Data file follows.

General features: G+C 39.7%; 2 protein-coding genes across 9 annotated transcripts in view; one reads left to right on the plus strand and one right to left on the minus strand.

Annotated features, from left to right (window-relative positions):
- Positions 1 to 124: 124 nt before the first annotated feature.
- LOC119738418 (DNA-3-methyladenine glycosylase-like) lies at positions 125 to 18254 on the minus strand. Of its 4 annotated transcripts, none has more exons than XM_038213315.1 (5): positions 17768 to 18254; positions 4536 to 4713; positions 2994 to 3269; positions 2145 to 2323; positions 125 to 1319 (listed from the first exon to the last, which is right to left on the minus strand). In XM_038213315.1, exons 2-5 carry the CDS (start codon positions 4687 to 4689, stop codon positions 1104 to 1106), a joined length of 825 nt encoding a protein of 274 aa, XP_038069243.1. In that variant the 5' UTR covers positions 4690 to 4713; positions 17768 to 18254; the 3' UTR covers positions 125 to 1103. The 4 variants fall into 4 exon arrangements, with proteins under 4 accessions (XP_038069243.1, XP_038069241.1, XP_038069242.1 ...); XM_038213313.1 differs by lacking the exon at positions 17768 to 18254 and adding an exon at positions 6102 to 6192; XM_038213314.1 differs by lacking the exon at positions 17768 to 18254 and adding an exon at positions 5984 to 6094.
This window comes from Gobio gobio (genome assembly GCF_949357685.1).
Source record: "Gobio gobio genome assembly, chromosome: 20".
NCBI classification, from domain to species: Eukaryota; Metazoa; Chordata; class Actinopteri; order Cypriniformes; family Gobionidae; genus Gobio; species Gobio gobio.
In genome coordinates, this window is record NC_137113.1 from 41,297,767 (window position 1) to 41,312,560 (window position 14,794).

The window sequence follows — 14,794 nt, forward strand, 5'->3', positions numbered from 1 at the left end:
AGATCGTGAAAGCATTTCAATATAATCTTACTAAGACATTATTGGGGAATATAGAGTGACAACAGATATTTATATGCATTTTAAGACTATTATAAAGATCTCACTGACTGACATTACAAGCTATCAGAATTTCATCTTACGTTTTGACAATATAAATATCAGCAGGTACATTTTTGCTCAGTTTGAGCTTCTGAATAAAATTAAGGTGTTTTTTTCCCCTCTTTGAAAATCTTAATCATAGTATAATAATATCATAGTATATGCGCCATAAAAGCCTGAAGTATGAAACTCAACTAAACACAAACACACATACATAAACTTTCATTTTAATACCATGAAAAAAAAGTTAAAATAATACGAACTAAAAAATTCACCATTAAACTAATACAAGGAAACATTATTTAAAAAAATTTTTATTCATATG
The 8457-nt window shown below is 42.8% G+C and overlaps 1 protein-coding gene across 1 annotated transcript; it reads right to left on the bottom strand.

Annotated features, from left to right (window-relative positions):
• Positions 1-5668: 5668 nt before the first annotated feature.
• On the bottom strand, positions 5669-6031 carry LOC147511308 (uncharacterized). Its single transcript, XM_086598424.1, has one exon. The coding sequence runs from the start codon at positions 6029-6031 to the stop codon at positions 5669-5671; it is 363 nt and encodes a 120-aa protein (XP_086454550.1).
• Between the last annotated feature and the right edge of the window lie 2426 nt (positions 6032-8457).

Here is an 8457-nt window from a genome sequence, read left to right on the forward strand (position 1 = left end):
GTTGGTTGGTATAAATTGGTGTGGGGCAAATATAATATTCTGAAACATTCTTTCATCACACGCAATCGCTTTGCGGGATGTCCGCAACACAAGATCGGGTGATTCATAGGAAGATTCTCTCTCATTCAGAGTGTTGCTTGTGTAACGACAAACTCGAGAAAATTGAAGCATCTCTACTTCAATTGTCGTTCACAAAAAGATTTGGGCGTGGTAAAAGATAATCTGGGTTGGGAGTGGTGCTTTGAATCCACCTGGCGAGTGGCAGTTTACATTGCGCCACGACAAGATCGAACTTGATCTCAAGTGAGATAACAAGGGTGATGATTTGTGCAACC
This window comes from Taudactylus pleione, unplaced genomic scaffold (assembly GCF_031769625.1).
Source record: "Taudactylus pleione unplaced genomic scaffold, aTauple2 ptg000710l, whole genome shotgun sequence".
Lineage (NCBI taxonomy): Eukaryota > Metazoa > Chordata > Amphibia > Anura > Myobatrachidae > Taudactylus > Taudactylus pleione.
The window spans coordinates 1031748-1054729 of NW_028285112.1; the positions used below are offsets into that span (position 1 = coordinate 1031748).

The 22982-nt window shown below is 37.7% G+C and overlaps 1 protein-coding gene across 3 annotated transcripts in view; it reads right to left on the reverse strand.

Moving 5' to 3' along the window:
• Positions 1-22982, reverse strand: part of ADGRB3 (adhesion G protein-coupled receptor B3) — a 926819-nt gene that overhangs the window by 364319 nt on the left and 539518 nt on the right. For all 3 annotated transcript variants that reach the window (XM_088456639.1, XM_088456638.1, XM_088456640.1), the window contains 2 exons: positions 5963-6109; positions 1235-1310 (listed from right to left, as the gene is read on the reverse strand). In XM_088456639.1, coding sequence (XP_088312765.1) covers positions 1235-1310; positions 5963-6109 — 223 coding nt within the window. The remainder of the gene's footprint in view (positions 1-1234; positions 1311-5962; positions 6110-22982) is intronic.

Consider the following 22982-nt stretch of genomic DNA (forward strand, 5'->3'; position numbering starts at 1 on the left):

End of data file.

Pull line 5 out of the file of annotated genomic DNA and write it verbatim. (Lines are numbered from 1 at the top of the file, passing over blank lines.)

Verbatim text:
This window comes from Gobio gobio (genome assembly GCF_949357685.1).